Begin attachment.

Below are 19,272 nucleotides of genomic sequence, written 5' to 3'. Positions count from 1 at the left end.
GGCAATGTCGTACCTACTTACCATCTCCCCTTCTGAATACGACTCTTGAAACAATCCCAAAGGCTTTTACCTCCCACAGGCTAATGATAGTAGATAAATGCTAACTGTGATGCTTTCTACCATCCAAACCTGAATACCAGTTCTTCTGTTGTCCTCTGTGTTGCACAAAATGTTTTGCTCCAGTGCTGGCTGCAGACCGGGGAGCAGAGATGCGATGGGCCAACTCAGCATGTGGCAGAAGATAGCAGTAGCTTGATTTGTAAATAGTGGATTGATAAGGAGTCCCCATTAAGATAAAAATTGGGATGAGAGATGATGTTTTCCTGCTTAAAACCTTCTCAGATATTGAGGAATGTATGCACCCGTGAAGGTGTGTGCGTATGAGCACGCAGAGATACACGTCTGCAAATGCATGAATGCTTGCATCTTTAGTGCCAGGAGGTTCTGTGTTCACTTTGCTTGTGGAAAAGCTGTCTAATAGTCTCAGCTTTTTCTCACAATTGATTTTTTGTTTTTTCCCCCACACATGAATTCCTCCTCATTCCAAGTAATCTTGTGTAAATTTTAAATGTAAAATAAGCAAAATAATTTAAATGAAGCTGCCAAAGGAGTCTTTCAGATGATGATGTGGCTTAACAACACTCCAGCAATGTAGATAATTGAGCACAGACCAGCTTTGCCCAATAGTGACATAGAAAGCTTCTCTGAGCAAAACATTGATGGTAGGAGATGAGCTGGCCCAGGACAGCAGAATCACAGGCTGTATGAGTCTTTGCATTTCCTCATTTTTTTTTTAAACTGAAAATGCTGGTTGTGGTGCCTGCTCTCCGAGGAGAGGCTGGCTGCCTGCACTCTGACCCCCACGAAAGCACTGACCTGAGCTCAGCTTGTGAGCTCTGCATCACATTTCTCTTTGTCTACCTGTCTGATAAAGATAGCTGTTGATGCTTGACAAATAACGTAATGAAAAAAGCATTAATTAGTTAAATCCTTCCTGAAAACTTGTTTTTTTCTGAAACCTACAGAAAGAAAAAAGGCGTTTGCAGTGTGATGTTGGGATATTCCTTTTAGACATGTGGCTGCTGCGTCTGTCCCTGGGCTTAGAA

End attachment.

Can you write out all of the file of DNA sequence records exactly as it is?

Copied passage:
Below are 19,272 nucleotides of genomic sequence, written 5' to 3'. Positions count from 1 at the left end.
GGCAATGTCGTACCTACTTACCATCTCCCCTTCTGAATACGACTCTTGAAACAATCCCAAAGGCTTTTACCTCCCACAGGCTAATGATAGTAGATAAATGCTAACTGTGATGCTTTCTACCATCCAAACCTGAATACCAGTTCTTCTGTTGTCCTCTGTGTTGCACAAAATGTTTTGCTCCAGTGCTGGCTGCAGACCGGGGAGCAGAGATGCGATGGGCCAACTCAGCATGTGGCAGAAGATAGCAGTAGCTTGATTTGTAAATAGTGGATTGATAAGGAGTCCCCATTAAGATAAAAATTGGGATGAGAGATGATGTTTTCCTGCTTAAAACCTTCTCAGATATTGAGGAATGTATGCACCCGTGAAGGTGTGTGCGTATGAGCACGCAGAGATACACGTCTGCAAATGCATGAATGCTTGCATCTTTAGTGCCAGGAGGTTCTGTGTTCACTTTGCTTGTGGAAAAGCTGTCTAATAGTCTCAGCTTTTTCTCACAATTGATTTTTTGTTTTTTCCCCCACACATGAATTCCTCCTCATTCCAAGTAATCTTGTGTAAATTTTAAATGTAAAATAAGCAAAATAATTTAAATGAAGCTGCCAAAGGAGTCTTTCAGATGATGATGTGGCTTAACAACACTCCAGCAATGTAGATAATTGAGCACAGACCAGCTTTGCCCAATAGTGACATAGAAAGCTTCTCTGAGCAAAACATTGATGGTAGGAGATGAGCTGGCCCAGGACAGCAGAATCACAGGCTGTATGAGTCTTTGCATTTCCTCATTTTTTTTTTAAACTGAAAATGCTGGTTGTGGTGCCTGCTCTCCGAGGAGAGGCTGGCTGCCTGCACTCTGACCCCCACGAAAGCACTGACCTGAGCTCAGCTTGTGAGCTCTGCATCACATTTCTCTTTGTCTACCTGTCTGATAAAGATAGCTGTTGATGCTTGACAAATAACGTAATGAAAAAAGCATTAATTAGTTAAATCCTTCCTGAAAACTTGTTTTTTTCTGAAACCTACAGAAAGAAAAAAGGCGTTTGCAGTGTGATGTTGGGATATTCCTTTTAGACATGTGGCTGCTGCGTCTGTCCCTGGGCTTAGAA